It's the evening before we are due to return to Britain after holidaying with relatives in Denmark, my parents were concerned about the weather forecast, which was threatening gale force conditions in the North Sea. It was touch and go whether the boat would sail, but in the end it did.
As we Sailied into rough waters, an uncomfortable situation was about get much worse. Going by normal schedules this crossing should have taken about 26 hours, in this case we were at sea for two days! How can I begin to describe what it is like to sail through a hurricane force 12?
Well, one thing that probably worked in my favour is that I was very young, so it never crossed my mind that we wouldn't make it. What follows are snapshots of a sea crossing from hell. Rows and rows of sick bags hanging from the hand rails everywhere, I remember walking, or trying to, as the boat pitched and rolled violently, staggering towards me was a man desperately searching for an empty sick bag, he was out of luck as they were all full.
The doors onto the outer decks were locked shut with heavy chains, the Duty Free was no more, bottles of wine, spirits and perfumes were smashed across the floor and the air reeked of alcohol.
Announcements were being made advising passengers to retire to their cabins, looking out of the saloon windows, that's the third set of windows down on the front of the ship(look on the photo at the top of the previous blog entry), all that could be seen were huge waves breaking above us. My sister and I shared a top bunk and we proceeded to stuff ourselves with Licorice Allsorts, I didn't like the coconut centers so I poked them out.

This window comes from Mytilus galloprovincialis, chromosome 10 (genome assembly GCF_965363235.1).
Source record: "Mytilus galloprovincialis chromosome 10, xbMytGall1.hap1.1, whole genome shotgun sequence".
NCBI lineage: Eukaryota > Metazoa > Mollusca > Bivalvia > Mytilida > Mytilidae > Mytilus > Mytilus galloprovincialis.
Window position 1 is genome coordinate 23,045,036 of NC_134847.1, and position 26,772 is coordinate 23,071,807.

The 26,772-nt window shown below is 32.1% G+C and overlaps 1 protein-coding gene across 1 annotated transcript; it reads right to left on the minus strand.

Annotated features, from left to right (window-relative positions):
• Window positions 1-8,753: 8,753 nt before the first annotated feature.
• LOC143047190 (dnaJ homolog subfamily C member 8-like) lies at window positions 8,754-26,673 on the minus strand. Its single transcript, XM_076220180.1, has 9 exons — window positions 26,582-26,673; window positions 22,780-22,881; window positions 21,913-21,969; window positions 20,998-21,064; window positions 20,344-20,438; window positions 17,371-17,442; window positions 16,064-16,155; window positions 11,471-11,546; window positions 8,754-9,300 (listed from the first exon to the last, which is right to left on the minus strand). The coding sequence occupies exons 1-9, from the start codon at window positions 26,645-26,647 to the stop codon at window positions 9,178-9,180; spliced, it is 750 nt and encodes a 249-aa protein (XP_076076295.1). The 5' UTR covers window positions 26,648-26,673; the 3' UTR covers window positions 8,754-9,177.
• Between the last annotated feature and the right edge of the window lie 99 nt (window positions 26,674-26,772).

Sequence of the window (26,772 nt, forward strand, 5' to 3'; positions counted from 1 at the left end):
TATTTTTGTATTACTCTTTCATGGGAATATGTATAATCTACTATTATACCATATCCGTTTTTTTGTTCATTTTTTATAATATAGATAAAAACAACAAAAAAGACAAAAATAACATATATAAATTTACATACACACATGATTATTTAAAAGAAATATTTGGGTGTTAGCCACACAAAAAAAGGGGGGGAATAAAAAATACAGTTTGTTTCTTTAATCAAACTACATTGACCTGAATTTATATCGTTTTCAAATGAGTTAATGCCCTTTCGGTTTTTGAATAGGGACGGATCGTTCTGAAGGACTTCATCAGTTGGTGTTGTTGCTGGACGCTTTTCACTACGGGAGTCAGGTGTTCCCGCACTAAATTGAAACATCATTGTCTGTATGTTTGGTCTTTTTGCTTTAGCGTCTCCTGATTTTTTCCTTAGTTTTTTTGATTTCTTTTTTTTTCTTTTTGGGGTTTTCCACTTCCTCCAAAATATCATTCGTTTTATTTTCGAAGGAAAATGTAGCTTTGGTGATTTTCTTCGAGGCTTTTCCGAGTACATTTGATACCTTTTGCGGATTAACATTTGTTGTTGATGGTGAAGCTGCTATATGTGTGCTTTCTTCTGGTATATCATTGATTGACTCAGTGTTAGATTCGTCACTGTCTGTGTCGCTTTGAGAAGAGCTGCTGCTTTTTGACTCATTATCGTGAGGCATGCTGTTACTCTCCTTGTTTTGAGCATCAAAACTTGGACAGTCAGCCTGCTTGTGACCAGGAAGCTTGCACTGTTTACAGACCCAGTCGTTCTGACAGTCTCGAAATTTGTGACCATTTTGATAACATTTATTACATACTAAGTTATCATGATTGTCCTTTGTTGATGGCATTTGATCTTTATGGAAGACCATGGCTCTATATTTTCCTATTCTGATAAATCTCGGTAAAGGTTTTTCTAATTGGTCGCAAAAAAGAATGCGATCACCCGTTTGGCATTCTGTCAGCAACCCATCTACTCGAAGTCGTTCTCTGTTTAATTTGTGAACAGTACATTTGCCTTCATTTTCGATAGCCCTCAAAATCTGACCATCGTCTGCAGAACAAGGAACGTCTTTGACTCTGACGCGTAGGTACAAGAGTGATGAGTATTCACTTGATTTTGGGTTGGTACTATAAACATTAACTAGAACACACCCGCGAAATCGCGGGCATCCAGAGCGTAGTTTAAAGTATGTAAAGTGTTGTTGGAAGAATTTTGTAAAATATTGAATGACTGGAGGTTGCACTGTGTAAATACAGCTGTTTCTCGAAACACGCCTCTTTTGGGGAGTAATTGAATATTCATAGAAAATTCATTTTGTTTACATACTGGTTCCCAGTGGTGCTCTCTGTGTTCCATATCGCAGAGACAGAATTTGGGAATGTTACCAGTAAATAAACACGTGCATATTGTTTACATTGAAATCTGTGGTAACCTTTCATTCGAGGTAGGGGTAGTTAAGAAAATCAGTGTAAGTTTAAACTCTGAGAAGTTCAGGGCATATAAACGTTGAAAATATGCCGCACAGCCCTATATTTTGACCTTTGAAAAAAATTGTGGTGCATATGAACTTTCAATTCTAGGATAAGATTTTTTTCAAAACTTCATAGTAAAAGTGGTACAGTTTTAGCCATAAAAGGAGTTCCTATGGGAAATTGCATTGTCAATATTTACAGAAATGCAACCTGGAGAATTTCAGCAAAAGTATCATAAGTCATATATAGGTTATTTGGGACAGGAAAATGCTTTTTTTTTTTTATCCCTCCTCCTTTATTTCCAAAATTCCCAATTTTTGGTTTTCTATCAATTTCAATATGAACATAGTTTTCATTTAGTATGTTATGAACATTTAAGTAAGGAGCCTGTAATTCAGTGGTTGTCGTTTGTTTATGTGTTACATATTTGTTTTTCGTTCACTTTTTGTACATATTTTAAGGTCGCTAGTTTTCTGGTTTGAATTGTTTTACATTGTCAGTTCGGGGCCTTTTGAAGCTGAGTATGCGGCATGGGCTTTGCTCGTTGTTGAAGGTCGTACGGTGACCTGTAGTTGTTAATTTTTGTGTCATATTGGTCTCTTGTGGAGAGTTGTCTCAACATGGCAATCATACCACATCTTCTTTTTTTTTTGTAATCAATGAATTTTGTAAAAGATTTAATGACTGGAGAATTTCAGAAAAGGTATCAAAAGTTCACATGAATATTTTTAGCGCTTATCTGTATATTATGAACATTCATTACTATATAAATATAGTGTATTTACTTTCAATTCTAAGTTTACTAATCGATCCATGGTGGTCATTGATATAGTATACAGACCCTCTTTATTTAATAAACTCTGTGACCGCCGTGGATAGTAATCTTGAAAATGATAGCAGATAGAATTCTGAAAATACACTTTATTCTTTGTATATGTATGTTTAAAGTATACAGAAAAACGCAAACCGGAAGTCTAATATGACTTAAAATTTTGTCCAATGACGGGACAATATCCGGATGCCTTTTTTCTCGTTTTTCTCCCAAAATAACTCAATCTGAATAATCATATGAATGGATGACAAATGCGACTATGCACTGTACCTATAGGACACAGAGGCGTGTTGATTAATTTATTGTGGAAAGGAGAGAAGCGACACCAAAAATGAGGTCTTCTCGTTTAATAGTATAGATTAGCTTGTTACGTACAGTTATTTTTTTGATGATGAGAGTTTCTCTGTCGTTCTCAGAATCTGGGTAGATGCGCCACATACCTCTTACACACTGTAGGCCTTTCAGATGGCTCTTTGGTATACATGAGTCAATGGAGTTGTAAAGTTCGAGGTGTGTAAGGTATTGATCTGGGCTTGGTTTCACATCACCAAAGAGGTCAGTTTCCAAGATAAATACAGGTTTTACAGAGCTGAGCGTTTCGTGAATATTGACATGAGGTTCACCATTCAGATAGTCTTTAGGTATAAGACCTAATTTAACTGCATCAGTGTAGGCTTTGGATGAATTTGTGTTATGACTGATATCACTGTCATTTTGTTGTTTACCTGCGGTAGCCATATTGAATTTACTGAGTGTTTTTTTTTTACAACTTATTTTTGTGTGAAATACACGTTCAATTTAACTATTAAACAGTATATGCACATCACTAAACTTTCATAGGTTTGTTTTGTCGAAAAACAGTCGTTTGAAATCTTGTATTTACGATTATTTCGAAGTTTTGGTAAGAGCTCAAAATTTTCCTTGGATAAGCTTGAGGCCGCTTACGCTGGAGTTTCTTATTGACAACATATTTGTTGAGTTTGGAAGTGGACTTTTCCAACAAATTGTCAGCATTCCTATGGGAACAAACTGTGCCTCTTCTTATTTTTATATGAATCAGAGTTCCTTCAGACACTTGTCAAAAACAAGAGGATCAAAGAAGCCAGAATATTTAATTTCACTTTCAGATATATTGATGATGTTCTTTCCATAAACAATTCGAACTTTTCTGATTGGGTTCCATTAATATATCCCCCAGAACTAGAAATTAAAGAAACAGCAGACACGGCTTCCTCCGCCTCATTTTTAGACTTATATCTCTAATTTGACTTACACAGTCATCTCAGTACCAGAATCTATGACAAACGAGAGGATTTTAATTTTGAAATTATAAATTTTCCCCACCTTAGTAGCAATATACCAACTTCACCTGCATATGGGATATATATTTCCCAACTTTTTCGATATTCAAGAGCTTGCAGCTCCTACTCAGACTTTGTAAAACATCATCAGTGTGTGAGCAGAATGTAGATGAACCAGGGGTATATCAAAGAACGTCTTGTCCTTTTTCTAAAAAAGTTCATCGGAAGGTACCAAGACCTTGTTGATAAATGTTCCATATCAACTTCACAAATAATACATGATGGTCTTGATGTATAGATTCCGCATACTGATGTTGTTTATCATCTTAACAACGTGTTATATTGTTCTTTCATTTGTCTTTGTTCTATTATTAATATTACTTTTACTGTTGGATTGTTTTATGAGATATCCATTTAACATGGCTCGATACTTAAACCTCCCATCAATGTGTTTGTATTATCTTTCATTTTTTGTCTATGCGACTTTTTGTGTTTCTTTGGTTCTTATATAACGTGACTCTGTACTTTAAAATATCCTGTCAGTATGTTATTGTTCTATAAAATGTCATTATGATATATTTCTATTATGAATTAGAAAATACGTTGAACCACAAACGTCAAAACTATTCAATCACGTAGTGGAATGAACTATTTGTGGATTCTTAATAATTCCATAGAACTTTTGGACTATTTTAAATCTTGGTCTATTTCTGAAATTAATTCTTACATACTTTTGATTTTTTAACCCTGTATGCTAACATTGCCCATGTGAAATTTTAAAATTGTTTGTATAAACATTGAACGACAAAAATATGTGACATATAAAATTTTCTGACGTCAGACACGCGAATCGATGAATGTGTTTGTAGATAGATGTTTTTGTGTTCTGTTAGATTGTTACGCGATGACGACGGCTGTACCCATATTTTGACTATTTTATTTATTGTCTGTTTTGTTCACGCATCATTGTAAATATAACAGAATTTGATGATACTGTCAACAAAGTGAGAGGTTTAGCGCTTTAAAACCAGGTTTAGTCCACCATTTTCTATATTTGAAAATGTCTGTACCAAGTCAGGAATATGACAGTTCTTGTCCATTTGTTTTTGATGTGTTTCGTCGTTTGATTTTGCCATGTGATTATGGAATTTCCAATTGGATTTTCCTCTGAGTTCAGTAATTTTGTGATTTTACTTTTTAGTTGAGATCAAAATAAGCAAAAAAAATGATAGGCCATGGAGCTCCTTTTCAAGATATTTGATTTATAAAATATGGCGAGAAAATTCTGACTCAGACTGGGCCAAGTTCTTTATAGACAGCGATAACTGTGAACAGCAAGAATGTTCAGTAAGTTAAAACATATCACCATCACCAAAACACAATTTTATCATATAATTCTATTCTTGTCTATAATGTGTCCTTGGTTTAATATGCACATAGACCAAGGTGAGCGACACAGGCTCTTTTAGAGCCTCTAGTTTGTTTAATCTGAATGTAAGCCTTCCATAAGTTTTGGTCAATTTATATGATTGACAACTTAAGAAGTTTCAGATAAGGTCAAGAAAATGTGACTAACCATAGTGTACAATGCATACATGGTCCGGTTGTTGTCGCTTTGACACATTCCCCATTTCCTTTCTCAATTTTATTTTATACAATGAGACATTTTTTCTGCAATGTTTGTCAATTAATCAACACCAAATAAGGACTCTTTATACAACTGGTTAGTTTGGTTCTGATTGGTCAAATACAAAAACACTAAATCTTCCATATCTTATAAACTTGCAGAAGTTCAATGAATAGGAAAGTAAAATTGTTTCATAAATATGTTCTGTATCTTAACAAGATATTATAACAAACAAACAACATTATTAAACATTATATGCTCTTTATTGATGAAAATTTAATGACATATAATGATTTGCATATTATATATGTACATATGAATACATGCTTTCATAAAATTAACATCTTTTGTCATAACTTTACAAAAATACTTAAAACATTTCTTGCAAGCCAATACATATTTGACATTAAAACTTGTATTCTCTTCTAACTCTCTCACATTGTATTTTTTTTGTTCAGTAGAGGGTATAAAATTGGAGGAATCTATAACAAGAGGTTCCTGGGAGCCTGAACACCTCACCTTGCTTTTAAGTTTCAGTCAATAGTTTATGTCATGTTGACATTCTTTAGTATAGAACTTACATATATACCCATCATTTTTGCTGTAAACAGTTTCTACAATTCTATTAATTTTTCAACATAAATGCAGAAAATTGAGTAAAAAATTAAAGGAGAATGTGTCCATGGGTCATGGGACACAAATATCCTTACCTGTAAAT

During the night I fell out of bed due to the movements of the ship, my Dad said the ship's engine was making terrifying noises, maybe it was because the propeller wasn't spending much of it's time in the water. Going to the toilet I became aware of a commotion in our corridor, the ship's doctor had been called to attend to someone who had caught their foot in a cabin door.
As the boat limped into Harwich, my Dad sat listening to a roll call of license plates of the vehicles that had been damaged on the car deck. The list was a long one and his face was ashen grey as he focused on the announcement, wondering whether our car would be next. It only became apparent after we had disembarked that we had literally come within a degree or two of capsizing.
What ever happened to the Winston Churchill? Well it was while I was researching for these last two entries that I found a website detailing it's life in service and eventual death on the 'Beach of Doom' in India. You can read up on that story here.